So why does this happen? I believe it's because we don't really grasp the risks we face. I like to call it the "Disneyfacation" of recreation and athletic pursuits. We believe that everyone can do anything and if it's an organized event, or a park, or a trail, then it's gotta be safe. We believe everything is 'safe'. It's all just like a trip to Disneyland! Just last night I had a guy laugh at me when I somewhat jokingly pointed out to another climber that he was "gonna die" if he continued doing something (stupid) that he was about to do because he wasn't paying attention. The other climber laughed at my remark, and said 'you can't die in the gym". Ummmm. Yes you CAN!
Our culture has tried to make everything seem safe. But the fact remains that some things are inherently dangerous to some degree because we will never be able to control all the variables in all situations. We are lying to ourselves if we believe that everything is safe. Add to that the fact that people are sometimes stupid and you have a bad situation. Instead of trying to protect ourselves from dangerous situations we should work to instill a degree of respect and understand of what we are getting ourselves into.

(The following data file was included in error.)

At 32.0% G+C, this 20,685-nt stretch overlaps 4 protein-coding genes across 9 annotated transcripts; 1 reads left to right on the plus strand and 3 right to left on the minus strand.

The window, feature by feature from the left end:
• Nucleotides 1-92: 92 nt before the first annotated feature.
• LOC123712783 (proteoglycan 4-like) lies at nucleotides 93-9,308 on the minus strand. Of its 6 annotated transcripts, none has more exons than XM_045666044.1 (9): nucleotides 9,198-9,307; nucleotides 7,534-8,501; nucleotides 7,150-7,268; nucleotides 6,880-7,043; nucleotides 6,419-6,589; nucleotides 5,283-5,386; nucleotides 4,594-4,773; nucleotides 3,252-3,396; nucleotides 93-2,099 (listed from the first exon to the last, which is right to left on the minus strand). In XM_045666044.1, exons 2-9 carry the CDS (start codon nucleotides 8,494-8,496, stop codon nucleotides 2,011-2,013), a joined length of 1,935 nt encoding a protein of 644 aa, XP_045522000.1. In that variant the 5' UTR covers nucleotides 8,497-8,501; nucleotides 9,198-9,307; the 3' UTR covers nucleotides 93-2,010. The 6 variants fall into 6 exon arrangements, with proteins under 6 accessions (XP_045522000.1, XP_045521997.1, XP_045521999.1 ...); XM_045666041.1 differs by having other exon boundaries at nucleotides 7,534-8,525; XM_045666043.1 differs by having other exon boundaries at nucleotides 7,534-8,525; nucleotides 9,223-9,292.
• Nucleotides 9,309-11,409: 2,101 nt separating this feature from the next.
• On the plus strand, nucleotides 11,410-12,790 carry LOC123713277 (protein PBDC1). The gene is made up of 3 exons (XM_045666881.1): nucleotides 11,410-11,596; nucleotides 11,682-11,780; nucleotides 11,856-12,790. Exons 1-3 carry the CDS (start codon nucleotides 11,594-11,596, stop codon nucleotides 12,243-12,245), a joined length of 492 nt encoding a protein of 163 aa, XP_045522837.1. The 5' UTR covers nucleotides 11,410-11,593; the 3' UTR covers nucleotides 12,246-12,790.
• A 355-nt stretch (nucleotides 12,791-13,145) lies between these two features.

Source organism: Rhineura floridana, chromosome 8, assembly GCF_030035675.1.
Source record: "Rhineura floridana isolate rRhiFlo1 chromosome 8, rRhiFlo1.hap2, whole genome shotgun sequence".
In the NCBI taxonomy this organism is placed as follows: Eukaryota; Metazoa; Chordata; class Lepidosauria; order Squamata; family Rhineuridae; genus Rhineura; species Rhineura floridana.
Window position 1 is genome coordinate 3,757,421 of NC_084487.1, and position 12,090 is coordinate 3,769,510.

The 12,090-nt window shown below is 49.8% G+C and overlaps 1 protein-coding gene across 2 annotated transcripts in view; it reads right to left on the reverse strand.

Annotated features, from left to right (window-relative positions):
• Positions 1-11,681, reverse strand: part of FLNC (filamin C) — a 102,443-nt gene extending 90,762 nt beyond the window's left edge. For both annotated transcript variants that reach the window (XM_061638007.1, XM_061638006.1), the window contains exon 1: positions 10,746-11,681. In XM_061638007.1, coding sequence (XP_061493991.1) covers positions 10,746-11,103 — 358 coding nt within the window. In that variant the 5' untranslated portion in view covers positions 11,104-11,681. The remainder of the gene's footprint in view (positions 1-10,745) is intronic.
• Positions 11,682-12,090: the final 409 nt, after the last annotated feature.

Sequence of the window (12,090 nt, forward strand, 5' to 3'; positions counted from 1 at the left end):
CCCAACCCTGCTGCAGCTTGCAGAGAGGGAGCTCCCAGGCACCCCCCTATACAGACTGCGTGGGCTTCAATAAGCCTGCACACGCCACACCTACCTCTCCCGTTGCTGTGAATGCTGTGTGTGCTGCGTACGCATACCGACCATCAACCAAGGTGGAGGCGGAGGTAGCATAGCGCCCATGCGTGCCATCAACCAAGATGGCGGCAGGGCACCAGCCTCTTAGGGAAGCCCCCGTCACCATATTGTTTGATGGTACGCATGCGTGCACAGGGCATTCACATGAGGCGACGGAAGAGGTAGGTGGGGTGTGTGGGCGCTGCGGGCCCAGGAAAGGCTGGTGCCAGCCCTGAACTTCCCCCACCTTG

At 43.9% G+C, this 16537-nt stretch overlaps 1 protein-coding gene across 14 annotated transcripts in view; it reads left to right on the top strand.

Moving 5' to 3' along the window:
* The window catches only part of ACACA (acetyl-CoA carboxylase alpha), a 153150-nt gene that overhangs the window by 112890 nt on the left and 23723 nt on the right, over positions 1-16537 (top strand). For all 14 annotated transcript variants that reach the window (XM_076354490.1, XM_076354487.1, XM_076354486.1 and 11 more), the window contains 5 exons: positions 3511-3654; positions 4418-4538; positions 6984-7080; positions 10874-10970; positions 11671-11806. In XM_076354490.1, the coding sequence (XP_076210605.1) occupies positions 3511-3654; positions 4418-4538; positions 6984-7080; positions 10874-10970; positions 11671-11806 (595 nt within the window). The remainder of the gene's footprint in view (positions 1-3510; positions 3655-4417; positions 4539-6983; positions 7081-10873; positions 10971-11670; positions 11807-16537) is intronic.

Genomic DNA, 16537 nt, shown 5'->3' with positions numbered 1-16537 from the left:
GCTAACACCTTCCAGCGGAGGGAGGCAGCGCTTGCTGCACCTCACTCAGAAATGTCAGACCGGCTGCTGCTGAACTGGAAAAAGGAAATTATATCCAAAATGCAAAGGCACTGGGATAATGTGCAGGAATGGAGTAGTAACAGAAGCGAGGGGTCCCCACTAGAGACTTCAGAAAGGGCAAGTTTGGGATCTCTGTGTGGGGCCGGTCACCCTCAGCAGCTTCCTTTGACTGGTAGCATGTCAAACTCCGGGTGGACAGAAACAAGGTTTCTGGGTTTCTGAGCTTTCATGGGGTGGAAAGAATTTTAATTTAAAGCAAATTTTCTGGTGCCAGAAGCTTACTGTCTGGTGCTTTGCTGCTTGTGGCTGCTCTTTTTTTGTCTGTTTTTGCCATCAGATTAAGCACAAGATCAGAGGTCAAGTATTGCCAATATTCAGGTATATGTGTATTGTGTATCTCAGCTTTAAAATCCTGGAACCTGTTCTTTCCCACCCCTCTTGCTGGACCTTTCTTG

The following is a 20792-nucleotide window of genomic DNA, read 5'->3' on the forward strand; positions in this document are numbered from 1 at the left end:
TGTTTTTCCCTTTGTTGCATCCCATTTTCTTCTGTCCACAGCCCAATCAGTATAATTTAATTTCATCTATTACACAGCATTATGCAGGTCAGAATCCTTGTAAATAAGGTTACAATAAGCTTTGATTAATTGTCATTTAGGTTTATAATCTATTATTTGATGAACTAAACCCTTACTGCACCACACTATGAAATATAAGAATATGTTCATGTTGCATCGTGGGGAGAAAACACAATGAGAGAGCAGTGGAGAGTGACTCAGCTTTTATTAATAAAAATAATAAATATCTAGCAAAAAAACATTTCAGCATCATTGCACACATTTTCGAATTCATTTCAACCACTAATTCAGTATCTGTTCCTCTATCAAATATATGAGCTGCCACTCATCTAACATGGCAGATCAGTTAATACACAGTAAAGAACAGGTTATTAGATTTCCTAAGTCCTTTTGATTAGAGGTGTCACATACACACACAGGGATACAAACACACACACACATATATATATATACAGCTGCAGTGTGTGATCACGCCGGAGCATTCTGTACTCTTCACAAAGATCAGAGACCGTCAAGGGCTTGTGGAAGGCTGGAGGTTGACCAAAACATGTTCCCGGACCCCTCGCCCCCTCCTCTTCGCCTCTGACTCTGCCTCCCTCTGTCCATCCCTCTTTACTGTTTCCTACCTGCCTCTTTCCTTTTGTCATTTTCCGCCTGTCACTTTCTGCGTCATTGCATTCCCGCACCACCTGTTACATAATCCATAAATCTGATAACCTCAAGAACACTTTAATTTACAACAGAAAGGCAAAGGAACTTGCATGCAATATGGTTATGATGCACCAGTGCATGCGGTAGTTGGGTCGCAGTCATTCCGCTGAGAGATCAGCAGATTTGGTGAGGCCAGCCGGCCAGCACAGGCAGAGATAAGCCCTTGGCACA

In 2009 I ran a very hot marathon and I didn't do it well! Part of the problem rested with the RD's negligence (inadequate fluids, given the conditions, at aid stations). But it was also my fault. I didn't drink enough. I didn't have a clue how much I needed to drink or what to drink. And, I ended up hobbling the last 6 miles, every muscle in my body cramping with every step and breath. But here's the thing: I learned SO much from that experience. I did things right at Boston this year because of the lessons I learned during that horrible marathon. Granted I survived to use the lessons learned, but the fact remains that even in organized events I need to understand that I am responsible for the choices I make.
Many argue that the RDs job is to make sure everyone is safe. Is that the RDs job IF the RD has fulfilled his/her responsibilities? Where does my choice, my liberty, my individual sovereignty come in? Should I be permitted to do something stupid if I decide that , for me, it's worth it? I understand why RDs do it. You want your race to have a positive reputation - with fun and PRs not suffering and death. But that is a different issue then whether it's an RD's job (duty?) to make sure we don't do something stupid.
I'm sure these situations will only continue as more people take on challenges that perhaps they are ill prepared for.
"The only part of the conduct of any one, for which he is amenable to society, is that which concerns others. In the part which merely concerns himself, his independence is, of right, absolute. Over himself, over his own body and mind, the individual is sovereign." ~ John Stuart Mill